Remember KIC 8462852? The object whose bizarre behavior earned it the crown of “the most mysterious star in our galaxy” and the cheeky nickname of WTF —“Where's the Flux?” — star, is back in news.

A team of researchers, headed by Yale astronomer Tabetha Boyajian — who discovered the star’s bizarre light pattern — has now launched a Kickstarter campaign to raise at least $100,000 by June 17 to find out more about this star. The funds, as Boyajian and her colleagues explain on the campaign page, would go toward securing observation time at the Las Cumbres Observatory Global Telescope Network — a privately run network of telescopes set up around the globe to ensure continuous monitoring of an object.

“Our initial requested funds will cover all expenses for one year of monitoring the star. This will include a total of two hours per night dedicated to observing it. Observations will be dispersed for even temporal coverage throughout the night, and each pointing will cycle through a set of filters to give us the brightness at a range of colors,” Boyajian said in the statement. “Since we are observing this star from the ground we are also able to tailor our observation plan to reveal detailed information on whatever object(s) are passing in front of the star to make the dips!”

In September, a team of scientists led by Boyajian, who lends the object its informal name of “Tabby’s star,” reported that KIC 8462852, located nearly 1,500 light-years from Earth, was not behaving as it should. Based on observations conducted using NASA’s Kepler Space Telescope between 2009 and 2013, the team witnessed two unusual incidents, in 2011 and 2013, when the star's light dimmed in dramatic, never-before-seen ways.

This dimming indicated that something had passed in front of the star. At the time, a swarm of comets was proposed as the most likely explanation.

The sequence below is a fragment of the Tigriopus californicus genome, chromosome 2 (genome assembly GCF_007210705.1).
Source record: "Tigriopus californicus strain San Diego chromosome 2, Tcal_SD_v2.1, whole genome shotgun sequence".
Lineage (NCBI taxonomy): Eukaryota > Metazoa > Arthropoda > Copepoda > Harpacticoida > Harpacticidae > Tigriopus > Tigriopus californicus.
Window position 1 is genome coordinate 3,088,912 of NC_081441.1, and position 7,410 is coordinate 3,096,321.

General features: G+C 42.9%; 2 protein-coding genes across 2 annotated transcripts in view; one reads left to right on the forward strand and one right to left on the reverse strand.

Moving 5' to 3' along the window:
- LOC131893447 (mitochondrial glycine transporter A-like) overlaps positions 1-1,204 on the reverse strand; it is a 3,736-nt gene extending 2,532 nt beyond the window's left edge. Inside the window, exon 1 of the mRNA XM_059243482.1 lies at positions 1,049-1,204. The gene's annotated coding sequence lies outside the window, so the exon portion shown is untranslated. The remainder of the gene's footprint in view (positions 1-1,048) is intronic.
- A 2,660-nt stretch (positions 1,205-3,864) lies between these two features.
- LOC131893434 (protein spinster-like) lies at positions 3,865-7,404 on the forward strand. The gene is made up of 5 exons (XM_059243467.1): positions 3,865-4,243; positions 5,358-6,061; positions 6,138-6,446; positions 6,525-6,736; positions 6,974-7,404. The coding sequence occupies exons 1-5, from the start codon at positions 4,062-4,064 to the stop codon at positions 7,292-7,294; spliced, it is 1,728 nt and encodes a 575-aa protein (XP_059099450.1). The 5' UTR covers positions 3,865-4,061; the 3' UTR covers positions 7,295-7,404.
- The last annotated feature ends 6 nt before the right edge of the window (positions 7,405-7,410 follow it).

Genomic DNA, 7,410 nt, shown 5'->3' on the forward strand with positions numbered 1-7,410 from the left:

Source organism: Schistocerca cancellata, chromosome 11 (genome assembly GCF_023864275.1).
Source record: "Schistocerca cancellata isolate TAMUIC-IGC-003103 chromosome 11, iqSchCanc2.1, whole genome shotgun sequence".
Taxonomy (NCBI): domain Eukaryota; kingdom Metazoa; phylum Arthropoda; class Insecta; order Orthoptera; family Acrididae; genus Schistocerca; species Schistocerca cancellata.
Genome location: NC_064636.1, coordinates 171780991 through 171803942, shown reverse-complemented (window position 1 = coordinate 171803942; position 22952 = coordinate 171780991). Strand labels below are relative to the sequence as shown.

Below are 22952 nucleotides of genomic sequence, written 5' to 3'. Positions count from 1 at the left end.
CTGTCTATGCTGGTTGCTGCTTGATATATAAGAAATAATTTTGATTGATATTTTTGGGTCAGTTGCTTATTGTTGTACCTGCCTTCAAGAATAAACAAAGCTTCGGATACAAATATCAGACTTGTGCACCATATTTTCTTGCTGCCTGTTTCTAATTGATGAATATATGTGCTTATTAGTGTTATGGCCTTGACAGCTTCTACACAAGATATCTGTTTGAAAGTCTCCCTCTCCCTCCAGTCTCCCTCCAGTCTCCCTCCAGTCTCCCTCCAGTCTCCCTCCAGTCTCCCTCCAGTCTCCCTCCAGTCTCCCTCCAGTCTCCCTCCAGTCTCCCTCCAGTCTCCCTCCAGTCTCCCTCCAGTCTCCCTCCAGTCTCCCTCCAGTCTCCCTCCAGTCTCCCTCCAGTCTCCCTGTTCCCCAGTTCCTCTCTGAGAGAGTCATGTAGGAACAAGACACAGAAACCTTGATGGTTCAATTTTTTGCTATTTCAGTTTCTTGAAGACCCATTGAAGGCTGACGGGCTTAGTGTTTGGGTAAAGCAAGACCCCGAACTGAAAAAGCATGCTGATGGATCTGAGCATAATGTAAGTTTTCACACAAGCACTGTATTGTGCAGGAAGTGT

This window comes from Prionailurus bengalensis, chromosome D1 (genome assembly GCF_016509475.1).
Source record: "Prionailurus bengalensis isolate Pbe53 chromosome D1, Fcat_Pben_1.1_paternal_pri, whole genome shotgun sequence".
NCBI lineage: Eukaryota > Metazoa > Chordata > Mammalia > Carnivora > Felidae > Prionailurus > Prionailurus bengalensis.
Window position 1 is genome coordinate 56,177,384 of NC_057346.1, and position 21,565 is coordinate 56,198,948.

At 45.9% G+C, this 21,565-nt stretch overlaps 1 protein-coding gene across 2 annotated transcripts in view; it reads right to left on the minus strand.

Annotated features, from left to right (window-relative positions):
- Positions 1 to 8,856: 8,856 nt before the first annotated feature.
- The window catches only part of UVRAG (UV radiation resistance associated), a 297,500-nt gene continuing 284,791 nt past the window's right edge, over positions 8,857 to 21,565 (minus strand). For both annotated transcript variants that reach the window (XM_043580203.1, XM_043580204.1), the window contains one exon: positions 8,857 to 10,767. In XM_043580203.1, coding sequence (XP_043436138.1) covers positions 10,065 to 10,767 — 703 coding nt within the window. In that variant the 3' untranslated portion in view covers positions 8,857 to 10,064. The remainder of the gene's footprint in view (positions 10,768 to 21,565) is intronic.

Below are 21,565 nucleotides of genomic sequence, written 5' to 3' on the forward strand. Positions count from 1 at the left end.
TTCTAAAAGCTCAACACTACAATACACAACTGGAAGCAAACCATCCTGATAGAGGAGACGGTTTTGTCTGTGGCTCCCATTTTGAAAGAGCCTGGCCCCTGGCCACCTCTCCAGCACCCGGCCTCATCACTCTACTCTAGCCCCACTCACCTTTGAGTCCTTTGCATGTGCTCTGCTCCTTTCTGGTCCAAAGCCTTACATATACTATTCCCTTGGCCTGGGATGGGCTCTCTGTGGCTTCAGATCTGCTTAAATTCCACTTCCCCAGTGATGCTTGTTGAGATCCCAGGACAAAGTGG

However, this is not when Tabby’s star captured the public’s imagination. That happened a month later, in October, when Jason Wright, an astronomer from Penn State University, bounced off the idea that the swarm of objects around the star is “something you would expect an alien civilization to build.”

In other words, he suggested that the swarm may be an “alien megastructure,” or a giant Dyson sphere, built by a technologically advanced species to harness the star’s energy.

However, two subsequent independent searches, especially tailored to detect alien radio signals and laser pulses, drew a blank, and, earlier this year, a study based on analysis of photographic plates of the sky dating back to the late 19th century argued that even the comet swarm idea — the best of the remaining proposals — cannot explain the star’s erratic dimming.

"Today, there is still no widely accepted theory to what is behind this star’s strange behavior,” Boyajian said. “The star was discovered with data from the Kepler space telescope, but Kepler has moved on to a different mission and cannot observe it anymore. But for us to understand what is happening — we need more data and we need your help.”

Maybe the star itself is one that exhibits as-of-yet unknown variability, or maybe — as Charles Engelke from the Boston College’s Institute for Scientific Research suggests — it’s surrounded with a swarm of “perfect” mirrors that reflect infrared radiation out into interstellar space, thereby explaining the lack of infrared excess often cited as an argument against a Dyson swarm.

Whatever the true explanation of the star's behavior is, we are unlikely to find out much until we examine the star more closely than we have so far.

“This project will be highly rewarding if we catch the star when it dips. But the possibility remains that over the course of the observing campaign the star will do nothing exciting. So please keep in mind that ‘new data’ does not necessarily mean ‘results,’ whether in the immediate or distant future. But also keep in mind, if we don’t look, we will never know,” Boyajian said.